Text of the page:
To me, the delay in test dates meant that there was less urgency. But then, my palliative care physician called Monday of this week and had me get the blood work done earlier. The next day I had the test done and then heard back from the palliative care physician today with news that we were accelerating the CT scan. Evidently, the bilirubin and liver enzymes were all very high, demanding immediate attention.
So next Monday I will have another CT scan followed Tuesday by a procedure with a general physician called an ERCP (depending on the results of that CT scan). The hope is that we can use a combination of a an IV and the endoscopy to ensure better drainage out of the liver thereby eliminating the jaundice and giving the kidneys a better chance at eliminating the bilirubin.
Obviously, I’m not a specialist and much of what is being proposed is mysterious. All I know is that I am extremely tired all the time, that my skin is turning yellow at an alarming rate, and that I and my family are very concerned at the turn of events. We all know that the progress of metastatic colorectal disease will eventually lead to loss of liver function and death.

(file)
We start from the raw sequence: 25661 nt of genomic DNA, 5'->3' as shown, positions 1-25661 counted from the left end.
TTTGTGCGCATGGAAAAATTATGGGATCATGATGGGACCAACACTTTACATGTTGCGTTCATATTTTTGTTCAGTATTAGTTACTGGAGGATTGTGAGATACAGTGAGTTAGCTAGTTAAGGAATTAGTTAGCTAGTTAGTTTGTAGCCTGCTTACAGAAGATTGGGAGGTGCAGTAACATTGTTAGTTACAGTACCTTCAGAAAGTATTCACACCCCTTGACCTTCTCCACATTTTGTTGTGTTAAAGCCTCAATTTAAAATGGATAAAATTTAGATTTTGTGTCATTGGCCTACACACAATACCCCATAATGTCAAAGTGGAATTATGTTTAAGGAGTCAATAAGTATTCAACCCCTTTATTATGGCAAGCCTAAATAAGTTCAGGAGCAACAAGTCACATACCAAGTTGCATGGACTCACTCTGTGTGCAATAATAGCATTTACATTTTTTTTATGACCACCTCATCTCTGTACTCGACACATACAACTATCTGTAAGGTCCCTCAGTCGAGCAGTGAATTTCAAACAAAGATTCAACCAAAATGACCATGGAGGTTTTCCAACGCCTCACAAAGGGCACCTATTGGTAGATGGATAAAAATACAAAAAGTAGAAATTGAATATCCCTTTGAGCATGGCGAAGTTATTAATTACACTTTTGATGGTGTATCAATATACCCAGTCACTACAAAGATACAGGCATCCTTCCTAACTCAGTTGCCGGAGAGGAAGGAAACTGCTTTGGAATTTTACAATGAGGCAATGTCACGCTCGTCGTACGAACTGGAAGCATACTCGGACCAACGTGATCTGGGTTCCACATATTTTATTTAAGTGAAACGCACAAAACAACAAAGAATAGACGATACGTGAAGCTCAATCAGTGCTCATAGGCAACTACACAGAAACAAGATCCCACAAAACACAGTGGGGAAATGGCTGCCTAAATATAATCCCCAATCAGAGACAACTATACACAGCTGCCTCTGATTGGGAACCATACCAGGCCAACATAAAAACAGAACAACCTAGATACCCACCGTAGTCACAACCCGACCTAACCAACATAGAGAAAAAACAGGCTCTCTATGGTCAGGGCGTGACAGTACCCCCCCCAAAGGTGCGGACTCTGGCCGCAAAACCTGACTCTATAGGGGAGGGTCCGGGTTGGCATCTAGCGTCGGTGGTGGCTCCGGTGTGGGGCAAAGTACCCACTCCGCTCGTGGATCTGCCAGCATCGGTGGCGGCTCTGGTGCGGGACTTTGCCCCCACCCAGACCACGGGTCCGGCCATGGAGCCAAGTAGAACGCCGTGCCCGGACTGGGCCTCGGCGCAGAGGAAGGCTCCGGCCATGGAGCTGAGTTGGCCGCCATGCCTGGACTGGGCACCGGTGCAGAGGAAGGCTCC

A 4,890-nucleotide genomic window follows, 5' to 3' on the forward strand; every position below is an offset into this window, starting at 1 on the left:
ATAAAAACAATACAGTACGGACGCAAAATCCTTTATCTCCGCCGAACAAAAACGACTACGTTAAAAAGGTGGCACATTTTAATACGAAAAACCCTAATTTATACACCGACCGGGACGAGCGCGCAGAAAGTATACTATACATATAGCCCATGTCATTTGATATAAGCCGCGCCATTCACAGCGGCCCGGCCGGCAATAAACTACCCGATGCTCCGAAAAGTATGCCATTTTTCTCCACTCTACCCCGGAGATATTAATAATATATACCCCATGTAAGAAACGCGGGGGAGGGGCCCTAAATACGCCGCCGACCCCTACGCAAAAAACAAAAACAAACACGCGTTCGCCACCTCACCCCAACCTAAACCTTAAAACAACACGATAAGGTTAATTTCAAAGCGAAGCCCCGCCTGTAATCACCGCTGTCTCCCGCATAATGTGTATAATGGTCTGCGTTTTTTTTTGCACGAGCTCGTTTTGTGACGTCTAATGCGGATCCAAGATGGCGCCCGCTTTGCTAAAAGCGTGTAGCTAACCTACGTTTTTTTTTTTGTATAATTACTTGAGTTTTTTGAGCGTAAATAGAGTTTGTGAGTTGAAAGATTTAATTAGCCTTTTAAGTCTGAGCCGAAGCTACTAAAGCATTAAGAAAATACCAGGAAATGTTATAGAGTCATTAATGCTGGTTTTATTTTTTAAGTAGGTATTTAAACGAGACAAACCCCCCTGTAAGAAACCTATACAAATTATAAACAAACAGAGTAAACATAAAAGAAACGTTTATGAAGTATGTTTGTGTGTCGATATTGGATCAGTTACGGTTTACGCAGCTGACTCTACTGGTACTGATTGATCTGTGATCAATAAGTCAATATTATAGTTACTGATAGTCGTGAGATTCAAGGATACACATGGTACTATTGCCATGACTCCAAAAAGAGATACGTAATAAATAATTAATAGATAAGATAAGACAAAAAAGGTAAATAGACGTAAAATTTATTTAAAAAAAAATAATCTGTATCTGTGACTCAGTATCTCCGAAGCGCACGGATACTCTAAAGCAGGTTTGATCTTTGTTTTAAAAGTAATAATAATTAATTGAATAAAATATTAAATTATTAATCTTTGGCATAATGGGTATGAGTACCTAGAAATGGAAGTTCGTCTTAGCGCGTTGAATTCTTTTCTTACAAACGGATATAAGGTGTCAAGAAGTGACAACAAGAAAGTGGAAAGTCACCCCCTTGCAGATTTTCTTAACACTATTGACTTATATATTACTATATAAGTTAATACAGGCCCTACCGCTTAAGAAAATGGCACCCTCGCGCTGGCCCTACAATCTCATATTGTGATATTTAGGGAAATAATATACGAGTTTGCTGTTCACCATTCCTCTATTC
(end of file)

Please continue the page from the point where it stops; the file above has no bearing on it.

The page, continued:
Because we really don’t know how the timetable will sort itself out, I will contact those who have recently tried to arrange visits.
Friday, July 17, 2009
About a week ago, my wife took me to the Medical Imaging Department of the Grand River Hospital for a CT scan of the chest, pelvis and abdomen. Monday, my palliative care physician visited my wife and me to review the results of both the scan and some blood work done a couple of weeks earlier. Since Monday, I’ve been updating friends and family about the test results, hoping that in doing so, a fresh perspective will emerge, simply from the telling. But it’s not that simple.
In my experience, I often find an appropriate perspective simply in relating medical test results to those who care for me yet may not be well informed about what they mean. For them, whether the test results are good or bad or somewhere in between depends on the spin that I provide, on the tone of my voice, on my facial expressions, and, if my wife is present at the time, on the congruence evident between us.
For some reason, this week has been particularly difficult in providing a framework for the test results to friends and family. As you might expect, people want to know whether the results are good, bad, or indifferent. But I can’t really summarize for them until I’ve determined their meaning for me. And that is still a work in progress.